On our way down to the start we caught up with Nina who was lucky enough to have her first coffee in hand and a smile on her face. Final wetsuit adjustments and pumps handed to Nina to take care of (which, she then noticed, she was one of hundreds of partners left holding pumps under their arms.) then down to the start. Geoff McGrath, a seasoned ironman who completes his races in under 9.5 hours, had told me to get down to the start early so I didn’t get caught up in the entry penguin shuffle but unfortunately thats exactly where I ended up, at the back of a long line of wet suits heading to their deaths in the vast open lake taupo.
Into the water as quick as I could and a quick sharp warm up to get the blood pumping through the body, actually spent most of the warm up dodging other swimmers before making my way towards the front / middle of the crowd. It was important not to be caught behind too many slower swimmers or I would be swimming over the top of them which is no good for me or them.
“3 minutes to go” I heard Mike Reilly (the voice of Ironman) shout over the megaphone. The nerves started to come over me. The next 2 minutes flew by because the next thing I heard was 1 minute to go and the whoops went up in the water.
BANG!! The Canon went off!
I started the garmin and got into work. The first 100-200 meters really fast which, unfortunately, meant swimming over a couple of people, sorry. Within 80m I had clear water and started to settle into a groove and I could see a few leaders 10 or so meters to my left and to my right doing the same. Slowly we came togther until I was sitting on the hip of a woman and could feel a couple of people on my toes. My rythm was settled and I was happy in this position.
With beautiful chrystal clear waters it was easy to follow feet and I was lucky enough to be following a pair of feet that seemed to be heading in the right direction which meant I only had to look up every 10 strokes (just to make sure they were still swimming straight.)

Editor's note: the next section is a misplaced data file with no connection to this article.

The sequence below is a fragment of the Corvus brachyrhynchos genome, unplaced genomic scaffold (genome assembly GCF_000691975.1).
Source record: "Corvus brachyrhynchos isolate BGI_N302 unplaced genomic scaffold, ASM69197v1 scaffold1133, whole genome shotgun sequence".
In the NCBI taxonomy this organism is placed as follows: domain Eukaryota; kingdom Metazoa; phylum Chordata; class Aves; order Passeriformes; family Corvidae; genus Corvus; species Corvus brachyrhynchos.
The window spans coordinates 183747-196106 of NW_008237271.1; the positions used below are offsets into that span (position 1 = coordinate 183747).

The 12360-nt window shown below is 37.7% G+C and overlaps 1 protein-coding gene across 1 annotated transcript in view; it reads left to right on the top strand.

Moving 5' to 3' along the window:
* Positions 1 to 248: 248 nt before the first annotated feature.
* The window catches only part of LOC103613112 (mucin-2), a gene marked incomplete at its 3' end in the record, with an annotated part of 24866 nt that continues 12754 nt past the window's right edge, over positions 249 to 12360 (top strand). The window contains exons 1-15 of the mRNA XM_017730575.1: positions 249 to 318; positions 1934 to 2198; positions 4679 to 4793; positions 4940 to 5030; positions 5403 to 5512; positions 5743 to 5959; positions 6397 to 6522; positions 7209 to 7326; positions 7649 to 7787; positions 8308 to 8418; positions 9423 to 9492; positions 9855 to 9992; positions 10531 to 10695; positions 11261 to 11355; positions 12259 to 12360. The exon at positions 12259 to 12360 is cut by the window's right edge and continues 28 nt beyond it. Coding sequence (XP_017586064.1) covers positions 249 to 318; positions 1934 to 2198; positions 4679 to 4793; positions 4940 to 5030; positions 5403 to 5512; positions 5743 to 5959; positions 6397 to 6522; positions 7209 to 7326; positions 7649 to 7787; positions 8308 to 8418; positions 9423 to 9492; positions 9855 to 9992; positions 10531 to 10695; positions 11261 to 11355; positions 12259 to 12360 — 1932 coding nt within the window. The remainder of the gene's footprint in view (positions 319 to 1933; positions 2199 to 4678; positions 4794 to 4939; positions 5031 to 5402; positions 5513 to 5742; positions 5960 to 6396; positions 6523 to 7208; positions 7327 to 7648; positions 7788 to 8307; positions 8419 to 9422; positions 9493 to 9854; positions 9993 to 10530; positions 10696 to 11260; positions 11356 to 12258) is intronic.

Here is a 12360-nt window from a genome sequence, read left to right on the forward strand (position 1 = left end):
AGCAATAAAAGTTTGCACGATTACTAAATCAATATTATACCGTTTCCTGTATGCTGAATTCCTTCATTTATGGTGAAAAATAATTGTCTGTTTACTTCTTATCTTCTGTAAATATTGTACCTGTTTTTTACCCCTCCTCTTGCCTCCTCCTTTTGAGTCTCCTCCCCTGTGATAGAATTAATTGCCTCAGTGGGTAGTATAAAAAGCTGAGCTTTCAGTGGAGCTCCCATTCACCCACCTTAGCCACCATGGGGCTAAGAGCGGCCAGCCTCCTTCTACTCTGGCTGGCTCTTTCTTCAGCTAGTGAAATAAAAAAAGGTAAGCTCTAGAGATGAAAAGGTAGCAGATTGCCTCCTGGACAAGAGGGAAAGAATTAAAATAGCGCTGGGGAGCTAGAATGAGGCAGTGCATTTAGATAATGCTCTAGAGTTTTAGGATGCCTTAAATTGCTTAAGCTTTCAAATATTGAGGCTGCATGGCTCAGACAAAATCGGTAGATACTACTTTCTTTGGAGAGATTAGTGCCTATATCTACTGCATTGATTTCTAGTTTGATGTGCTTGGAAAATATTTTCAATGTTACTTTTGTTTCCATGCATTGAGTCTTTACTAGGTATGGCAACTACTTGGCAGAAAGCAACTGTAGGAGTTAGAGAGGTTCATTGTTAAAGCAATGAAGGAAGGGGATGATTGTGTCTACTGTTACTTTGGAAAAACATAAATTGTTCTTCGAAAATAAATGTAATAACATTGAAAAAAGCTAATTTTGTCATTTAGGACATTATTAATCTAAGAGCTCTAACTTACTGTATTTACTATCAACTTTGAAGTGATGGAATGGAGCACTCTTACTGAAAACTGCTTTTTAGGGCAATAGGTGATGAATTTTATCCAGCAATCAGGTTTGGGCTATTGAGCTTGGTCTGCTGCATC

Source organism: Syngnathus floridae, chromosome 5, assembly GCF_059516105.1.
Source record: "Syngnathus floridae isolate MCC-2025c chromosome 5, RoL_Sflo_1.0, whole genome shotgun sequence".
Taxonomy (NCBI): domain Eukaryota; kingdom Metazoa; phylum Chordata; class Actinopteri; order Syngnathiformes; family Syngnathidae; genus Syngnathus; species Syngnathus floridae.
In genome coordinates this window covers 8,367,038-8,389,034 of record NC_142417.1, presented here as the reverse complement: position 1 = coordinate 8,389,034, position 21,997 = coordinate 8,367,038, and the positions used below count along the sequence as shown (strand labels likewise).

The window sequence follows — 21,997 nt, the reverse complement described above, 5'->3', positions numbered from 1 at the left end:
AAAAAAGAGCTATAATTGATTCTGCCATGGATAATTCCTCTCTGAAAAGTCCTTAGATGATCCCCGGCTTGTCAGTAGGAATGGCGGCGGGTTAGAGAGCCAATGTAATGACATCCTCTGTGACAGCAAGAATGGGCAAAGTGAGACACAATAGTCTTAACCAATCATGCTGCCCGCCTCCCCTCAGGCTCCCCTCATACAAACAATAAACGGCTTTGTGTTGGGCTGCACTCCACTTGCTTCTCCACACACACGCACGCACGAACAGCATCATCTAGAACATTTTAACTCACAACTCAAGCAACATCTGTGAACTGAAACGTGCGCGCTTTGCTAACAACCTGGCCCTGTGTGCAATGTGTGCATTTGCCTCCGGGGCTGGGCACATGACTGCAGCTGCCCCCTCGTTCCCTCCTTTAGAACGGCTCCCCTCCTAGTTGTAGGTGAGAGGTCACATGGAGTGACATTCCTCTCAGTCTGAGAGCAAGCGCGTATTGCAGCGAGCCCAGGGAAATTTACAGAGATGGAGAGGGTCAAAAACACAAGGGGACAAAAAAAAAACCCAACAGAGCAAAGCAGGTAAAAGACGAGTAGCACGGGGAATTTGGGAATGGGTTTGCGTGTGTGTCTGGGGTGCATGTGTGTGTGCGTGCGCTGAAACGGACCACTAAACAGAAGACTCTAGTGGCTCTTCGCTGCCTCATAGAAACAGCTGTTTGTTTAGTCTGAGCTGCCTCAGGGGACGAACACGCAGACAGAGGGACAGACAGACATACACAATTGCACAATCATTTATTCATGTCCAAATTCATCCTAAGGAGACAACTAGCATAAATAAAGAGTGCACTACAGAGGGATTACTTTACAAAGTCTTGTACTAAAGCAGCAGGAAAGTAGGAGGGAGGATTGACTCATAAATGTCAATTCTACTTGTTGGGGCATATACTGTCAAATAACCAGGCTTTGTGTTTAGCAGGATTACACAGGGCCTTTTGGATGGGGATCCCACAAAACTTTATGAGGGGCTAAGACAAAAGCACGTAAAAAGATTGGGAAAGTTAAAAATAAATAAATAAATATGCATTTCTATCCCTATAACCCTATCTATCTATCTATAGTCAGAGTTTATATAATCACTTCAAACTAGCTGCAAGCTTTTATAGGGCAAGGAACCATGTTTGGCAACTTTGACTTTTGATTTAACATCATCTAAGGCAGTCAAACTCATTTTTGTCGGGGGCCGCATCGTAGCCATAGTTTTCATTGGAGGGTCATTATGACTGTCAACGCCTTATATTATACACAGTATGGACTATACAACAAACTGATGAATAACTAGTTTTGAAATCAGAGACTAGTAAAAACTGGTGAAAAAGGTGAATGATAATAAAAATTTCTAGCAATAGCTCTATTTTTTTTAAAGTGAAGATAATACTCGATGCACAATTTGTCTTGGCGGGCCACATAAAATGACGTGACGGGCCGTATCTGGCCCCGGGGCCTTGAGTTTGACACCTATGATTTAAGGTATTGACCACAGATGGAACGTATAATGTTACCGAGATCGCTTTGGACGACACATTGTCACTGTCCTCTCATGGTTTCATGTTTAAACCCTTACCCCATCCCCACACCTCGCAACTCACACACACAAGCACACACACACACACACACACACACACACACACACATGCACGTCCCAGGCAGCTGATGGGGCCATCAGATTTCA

At the turnaround I was still on the feet or on the hips when all of a sudden she started off to the right. It was so sudden it was strange, she must have felt the person on her right was forcing her too far out.
I kept my line and ended up at the front of the bunch. It wasn’t really where I wanted to be but the water was so beautiful I didn’t mind cruising along at the front. I kept my line having checked the target over the past few days but kept seeing others swimming really close to the bouys on my right and swimmers way out to the left. Soon enough I couldn’t see anyone around me and I could have been all alone in the whole lake apart from the occasional tap on the toes from a swimmer behind riding my wake!!
Getting closer to the finish more swimmers started to pull up around me, one in particular, an older swimmer, was swimming really strong for the end of 3.8km, in fact he was swimming so strong you would think he just jumped in the water. He would have pulled at least 200m ahead of me in the last 500m if he could have swum straight. I don’t think I have ever seen such a fast swimmer cross my line so much.
As we rounded the last buoy I started to kick a little harder to get the blood down to my legs ready for the long run into Transition 1 (T1) and it was here the trouble started for the day. Cramp in my lower right leg, this wasn’t right, now??? I would have expected to see cramp in the run some time but not the swim. I slowed my kicking and the cramp eased up but as soon as I stood up I could feel it coming back. I actually duck dived a couple of times to stop it and the last time I stood up it seemed to ease a bit. Then it was the long run up to T1.
As I ran along the green carpet through the long tunnel of people up to the grass stairs I was wheezing which I had experienced a couple of times before in training but didn’t expect it today.
This is the second time on the day I could feel something wasn’t going quite to plan and little did I know it wasn’t going to be the last.
I came out of the water in 53.16 and won my age group so better than expected in the swim.